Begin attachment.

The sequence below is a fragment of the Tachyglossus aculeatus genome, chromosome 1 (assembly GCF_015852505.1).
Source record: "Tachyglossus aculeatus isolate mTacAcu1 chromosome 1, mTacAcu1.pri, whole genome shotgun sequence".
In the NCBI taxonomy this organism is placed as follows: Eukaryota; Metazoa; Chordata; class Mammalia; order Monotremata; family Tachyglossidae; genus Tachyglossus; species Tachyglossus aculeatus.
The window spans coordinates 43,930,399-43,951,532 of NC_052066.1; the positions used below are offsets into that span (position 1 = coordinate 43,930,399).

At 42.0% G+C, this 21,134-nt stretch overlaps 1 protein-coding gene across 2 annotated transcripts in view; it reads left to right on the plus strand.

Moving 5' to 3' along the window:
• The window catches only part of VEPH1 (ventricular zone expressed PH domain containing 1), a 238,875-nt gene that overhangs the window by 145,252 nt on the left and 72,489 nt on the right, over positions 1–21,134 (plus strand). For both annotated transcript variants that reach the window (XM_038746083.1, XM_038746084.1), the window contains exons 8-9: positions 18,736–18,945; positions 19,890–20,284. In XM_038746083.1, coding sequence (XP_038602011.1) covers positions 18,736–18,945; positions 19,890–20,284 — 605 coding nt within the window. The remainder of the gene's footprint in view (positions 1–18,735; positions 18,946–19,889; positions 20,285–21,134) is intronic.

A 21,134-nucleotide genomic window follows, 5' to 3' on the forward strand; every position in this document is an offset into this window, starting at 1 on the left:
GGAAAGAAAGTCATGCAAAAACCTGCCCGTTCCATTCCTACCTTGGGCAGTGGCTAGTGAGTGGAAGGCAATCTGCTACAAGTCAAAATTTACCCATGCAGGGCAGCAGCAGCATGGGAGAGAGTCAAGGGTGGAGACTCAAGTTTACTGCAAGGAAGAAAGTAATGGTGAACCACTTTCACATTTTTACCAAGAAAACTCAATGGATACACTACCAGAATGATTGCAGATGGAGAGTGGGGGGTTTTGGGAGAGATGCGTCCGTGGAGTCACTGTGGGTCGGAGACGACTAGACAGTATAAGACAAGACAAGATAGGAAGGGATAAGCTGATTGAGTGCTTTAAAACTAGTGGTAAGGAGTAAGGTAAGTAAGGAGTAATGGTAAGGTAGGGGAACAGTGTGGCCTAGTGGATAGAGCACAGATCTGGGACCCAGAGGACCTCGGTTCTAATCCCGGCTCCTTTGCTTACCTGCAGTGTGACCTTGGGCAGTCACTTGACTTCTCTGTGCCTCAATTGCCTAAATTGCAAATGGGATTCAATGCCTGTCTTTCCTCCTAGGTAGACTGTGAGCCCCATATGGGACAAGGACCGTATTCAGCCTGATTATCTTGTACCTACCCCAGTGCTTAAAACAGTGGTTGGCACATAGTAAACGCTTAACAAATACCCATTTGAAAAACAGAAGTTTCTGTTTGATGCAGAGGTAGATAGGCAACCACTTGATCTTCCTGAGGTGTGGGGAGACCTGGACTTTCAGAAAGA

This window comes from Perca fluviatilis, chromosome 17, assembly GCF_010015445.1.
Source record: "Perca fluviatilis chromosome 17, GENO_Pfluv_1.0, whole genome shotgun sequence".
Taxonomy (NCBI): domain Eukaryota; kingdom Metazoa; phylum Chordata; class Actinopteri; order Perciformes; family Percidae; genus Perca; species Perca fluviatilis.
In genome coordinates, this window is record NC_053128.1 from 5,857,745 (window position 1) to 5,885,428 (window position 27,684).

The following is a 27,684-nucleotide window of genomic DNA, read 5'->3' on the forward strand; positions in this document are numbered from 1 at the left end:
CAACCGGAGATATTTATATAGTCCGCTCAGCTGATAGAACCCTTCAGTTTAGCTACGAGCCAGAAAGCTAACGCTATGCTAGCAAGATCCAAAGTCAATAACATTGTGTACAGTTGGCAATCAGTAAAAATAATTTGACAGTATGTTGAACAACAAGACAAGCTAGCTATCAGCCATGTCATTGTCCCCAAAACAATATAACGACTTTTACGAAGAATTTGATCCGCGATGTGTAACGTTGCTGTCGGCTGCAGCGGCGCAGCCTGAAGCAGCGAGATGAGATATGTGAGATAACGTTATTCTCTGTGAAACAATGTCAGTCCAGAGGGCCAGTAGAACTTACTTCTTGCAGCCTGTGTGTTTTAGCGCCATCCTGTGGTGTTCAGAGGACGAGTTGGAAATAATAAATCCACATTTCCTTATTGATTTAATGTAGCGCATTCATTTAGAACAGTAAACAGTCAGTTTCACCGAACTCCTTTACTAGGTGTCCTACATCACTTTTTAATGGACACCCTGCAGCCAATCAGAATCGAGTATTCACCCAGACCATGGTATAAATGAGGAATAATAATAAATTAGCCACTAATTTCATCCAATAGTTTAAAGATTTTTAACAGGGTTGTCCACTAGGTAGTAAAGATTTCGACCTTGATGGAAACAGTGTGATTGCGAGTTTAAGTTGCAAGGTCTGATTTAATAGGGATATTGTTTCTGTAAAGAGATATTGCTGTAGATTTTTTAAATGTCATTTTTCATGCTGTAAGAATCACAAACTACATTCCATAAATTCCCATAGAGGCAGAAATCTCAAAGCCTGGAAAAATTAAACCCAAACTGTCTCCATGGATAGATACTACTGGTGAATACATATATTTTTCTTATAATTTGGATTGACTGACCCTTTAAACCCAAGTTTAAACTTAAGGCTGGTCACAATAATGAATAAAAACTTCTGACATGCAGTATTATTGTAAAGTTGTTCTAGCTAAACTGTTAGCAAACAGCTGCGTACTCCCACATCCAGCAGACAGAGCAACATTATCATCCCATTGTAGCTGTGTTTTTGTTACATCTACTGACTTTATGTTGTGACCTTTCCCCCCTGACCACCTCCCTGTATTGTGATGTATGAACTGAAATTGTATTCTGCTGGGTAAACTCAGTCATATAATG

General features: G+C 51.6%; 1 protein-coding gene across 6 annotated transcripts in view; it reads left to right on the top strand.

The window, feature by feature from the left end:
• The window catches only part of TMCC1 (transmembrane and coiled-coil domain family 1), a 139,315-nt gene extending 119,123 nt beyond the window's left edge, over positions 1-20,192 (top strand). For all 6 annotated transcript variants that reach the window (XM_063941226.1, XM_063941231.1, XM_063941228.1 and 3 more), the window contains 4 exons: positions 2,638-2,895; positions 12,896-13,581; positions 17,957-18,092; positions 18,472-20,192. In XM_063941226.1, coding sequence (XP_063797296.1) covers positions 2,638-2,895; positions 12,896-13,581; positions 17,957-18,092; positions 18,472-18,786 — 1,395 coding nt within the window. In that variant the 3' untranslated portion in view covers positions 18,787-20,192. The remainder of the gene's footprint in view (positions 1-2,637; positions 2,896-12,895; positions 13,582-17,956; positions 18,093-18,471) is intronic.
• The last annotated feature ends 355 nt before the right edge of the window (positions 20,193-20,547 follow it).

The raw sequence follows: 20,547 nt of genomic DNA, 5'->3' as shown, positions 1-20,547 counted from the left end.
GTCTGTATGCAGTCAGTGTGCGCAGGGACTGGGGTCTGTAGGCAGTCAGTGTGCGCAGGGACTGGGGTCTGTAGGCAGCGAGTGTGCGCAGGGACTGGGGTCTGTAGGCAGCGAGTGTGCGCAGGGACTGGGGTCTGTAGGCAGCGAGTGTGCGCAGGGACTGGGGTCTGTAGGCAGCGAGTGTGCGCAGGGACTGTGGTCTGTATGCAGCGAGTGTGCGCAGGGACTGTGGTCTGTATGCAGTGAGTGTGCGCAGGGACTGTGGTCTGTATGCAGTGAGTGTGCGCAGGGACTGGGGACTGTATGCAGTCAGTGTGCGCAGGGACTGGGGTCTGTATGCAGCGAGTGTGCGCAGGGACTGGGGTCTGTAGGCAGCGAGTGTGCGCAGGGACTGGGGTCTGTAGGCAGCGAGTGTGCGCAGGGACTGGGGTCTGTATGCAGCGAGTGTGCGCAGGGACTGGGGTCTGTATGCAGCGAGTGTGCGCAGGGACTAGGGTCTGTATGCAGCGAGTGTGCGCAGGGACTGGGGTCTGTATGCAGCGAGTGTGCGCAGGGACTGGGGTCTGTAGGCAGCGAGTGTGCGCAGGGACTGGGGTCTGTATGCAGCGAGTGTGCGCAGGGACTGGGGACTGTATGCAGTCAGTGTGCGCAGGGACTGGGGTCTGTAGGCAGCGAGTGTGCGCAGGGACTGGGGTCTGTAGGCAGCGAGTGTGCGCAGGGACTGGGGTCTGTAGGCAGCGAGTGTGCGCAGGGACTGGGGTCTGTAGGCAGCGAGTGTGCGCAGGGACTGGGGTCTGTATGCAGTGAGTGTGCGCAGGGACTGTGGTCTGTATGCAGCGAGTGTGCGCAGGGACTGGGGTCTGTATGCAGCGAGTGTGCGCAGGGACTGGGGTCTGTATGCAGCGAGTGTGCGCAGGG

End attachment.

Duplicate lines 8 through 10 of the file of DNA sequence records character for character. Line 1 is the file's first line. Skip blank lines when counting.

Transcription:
A 21,134-nucleotide genomic window follows, 5' to 3' on the forward strand; every position in this document is an offset into this window, starting at 1 on the left:
GGAAAGAAAGTCATGCAAAAACCTGCCCGTTCCATTCCTACCTTGGGCAGTGGCTAGTGAGTGGAAGGCAATCTGCTACAAGTCAAAATTTACCCATGCAGGGCAGCAGCAGCATGGGAGAGAGTCAAGGGTGGAGACTCAAGTTTACTGCAAGGAAGAAAGTAATGGTGAACCACTTTCACATTTTTACCAAGAAAACTCAATGGATACACTACCAGAATGATTGCAGATGGAGAGTGGGGGGTTTTGGGAGAGATGCGTCCGTGGAGTCACTGTGGGTCGGAGACGACTAGACAGTATAAGACAAGACAAGATAGGAAGGGATAAGCTGATTGAGTGCTTTAAAACTAGTGGTAAGGAGTAAGGTAAGTAAGGAGTAATGGTAAGGTAGGGGAACAGTGTGGCCTAGTGGATAGAGCACAGATCTGGGACCCAGAGGACCTCGGTTCTAATCCCGGCTCCTTTGCTTACCTGCAGTGTGACCTTGGGCAGTCACTTGACTTCTCTGTGCCTCAATTGCCTAAATTGCAAATGGGATTCAATGCCTGTCTTTCCTCCTAGGTAGACTGTGAGCCCCATATGGGACAAGGACCGTATTCAGCCTGATTATCTTGTACCTACCCCAGTGCTTAAAACAGTGGTTGGCACATAGTAAACGCTTAACAAATACCCATTTGAAAAACAGAAGTTTCTGTTTGATGCAGAGGTAGATAGGCAACCACTTGATCTTCCTGAGGTGTGGGGAGACCTGGACTTTCAGAAAGA

This window comes from Perca fluviatilis, chromosome 17, assembly GCF_010015445.1.